posted by Hollie-Anne Brooks

We’re pretty angry right now.

Zoella recently launched a book club in line with British retailer WH Smith. The project aims to enhance the reading experience for millions across the globe. The concept is simple- Zoe has selected eight YA (Young Adult) books which she’ll then go on to review and discuss on social media, meaning her fans can read alongside her and feel even closer to their favourite YouTuber.

Despite it being just several days since Zoella announced the eight novels included in her book club, sales have gone through the roof with every single one of the books climbing the charts within 24 hours of Zoe sharing her love of them. So, what could possibly be wrong with more people buying, reading and enjoying books? Well, everything if you’re a journalist from British newspaper The Guardian.

In an article entitled “Zoella’s book club: cute, glittery- but all a bit vanilla”, Amelia Tait slams the concept of the book club and claims Zoe’s choices are “almost all of the girl-meets-boy variety”.

First off, we need to point out that we’re never afraid to call YouTubers out when we disagree with something so this isn’t a case of praising Zoe for the sake of it- everyone has their faults. But as we read the Guardian article, we couldn’t help but feel like all the fun was being sucked out of life. And if you didn’t know, sometimes it’s OK for things to be funny, silly and- to put it bluntly- a little bit fluffy.

Can you remember the first book you ever read? Or the ones that made an impact on you when you were a young teen? A group chat at We The Unicorns HQ reveals several of us girls in the office were head over heels for Jacqueline Wilson’s “Girls In Love” series. And, of course, let’s not forget our collective love of Harry Potter.

Throughout our lives we’ve dipped in and out of novels which have make us laugh until we cry, actually cry tears of sadness and even made us change our way of living. Who cares if some of the words aren’t stupidly long? Who cares if we love books where a boy meets a girl and they fall in love? They’re enjoyable- just like Zoe’s beauty and fashion videos. Like YouTube, a lot of YA novels offer an escapism from the boring every day patterns or, in some cases, from the harrowing experiences we’re going through.

Which leads us onto the next point- the books Zoe has chosen have some incredibly serious issues woven throughout. Mental health- anxiety, depression- feature heavily in her choices and we can speak with honesty that those issues are anything but “cute, glittery and vanilla”.

If one single teen buys one book on Zoella’s list and it saves them from a night of stress and upset or makes them forget about the bullying they faced at school or their parents divorce just for a few moments then surely Zoe’s work here is done? If it encourages one person to start reading and forms a lifetime love then surely that’s a win for society in general?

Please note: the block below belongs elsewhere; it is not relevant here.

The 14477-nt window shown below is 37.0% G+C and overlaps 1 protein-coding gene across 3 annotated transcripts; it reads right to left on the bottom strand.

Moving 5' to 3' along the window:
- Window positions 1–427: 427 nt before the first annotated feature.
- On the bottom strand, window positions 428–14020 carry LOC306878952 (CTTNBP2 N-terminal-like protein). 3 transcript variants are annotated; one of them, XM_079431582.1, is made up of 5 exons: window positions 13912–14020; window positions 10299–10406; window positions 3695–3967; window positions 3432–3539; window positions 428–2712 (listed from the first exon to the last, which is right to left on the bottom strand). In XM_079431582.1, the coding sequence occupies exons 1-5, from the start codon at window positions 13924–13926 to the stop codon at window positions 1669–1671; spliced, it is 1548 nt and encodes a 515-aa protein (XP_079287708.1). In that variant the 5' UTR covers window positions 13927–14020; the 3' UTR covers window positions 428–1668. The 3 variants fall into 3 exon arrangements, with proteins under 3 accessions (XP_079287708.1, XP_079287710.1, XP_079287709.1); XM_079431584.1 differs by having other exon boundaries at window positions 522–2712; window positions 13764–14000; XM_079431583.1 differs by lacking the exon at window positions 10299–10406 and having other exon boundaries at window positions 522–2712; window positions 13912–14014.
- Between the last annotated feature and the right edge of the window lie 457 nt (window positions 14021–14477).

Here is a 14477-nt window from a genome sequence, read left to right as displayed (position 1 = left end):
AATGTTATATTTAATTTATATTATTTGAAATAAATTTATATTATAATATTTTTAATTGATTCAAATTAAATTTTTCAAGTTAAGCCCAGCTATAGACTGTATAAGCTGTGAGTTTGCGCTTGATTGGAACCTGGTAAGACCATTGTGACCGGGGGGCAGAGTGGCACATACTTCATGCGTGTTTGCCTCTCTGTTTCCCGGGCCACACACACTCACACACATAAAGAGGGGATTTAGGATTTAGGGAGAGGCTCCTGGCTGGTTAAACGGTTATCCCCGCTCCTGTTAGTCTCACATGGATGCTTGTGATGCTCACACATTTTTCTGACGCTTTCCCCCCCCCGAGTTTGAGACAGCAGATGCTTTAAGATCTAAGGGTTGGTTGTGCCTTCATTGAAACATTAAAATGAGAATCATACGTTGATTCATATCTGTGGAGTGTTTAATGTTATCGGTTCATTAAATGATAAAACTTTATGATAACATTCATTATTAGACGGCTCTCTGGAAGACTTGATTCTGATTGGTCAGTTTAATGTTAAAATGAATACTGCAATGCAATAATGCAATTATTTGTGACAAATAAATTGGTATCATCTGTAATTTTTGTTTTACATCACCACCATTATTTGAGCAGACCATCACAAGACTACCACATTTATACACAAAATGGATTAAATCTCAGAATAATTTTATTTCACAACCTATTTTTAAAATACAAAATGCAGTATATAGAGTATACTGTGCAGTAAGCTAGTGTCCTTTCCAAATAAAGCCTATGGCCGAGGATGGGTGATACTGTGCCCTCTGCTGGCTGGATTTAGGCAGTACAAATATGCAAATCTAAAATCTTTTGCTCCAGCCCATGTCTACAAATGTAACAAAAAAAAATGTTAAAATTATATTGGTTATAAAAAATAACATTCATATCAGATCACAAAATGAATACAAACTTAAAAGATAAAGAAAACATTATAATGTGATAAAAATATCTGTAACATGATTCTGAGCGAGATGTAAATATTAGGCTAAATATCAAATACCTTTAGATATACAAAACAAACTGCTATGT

Putting aside the fact Zoe Sugg is an entrepreneur and great advocate for being self employed, she’s also just a little bit of fun at the end of the day for millions of people… What’s wrong with that? The mainstream media need to work out that people of all ages can read the most “cute and glittery” novel in the world whilst also be highly intelligent.

The journalist claims “But perhaps Zoella has a responsibility to expose her young fandom to more. Put together, these books teach young girls care predominately about boys- not education, not society, not history”. Amelia Tait overlooks that fact that teens can be educated on these things elsewhere, it’s not down to Zoella to be the person to do that and nor does a book about romance and love need to do that.

A 14 year old can watch a makeup tutorial and still ace all her exams. An eight year old can say they want to be a YouTuber when he/she grows up but still end up as a doctor, nurse, pilot or whatever-the-hell-they-want-to-be once they hit working age. Liking YouTubers does not equal a lack of intelligence. Being a huge eff-off fan girl does not signal no interest in world politics. Reading a romance novel does not mean one doesn’t care about LGBT+ rights or the environment. It means you’ve chosen to pick up a book and read it. Simple as that.

Surely the journalist knows that teens are aware of the fact the fact their problems won’t be solved with the click of their fingers or by finding a hot boy who looks like Harry Styles. She writes: “For most depressed, socially anxious teen girls, it’s unlikely a cute boy will take them on a road trip, or into the forest, or on to the red carpet to solve all their woes”. First off, does Amelia Tait really believe teen girls think this will happen? Does she believe they think that’s how problems in life are solved? And secondly, a lot of the audience don’t want that to happen- a lot of the audience are confident, independent young women who know they don’t need a man to fix things.

It’s so easy for some of the mainstream media to go for YouTubers, especially those like Zoella who have essentially become famous for creating beauty and fashion videos. But why do they need to pick fault with every single thing? It seems Zoe can’t do right for doing wrong. And in a world where the life of a teenager is hard enough with pressures around body image, social media and growing rate of mental health problems, can’t we give them just a little bit of slack and not criticise their reading choices?

Thank you.


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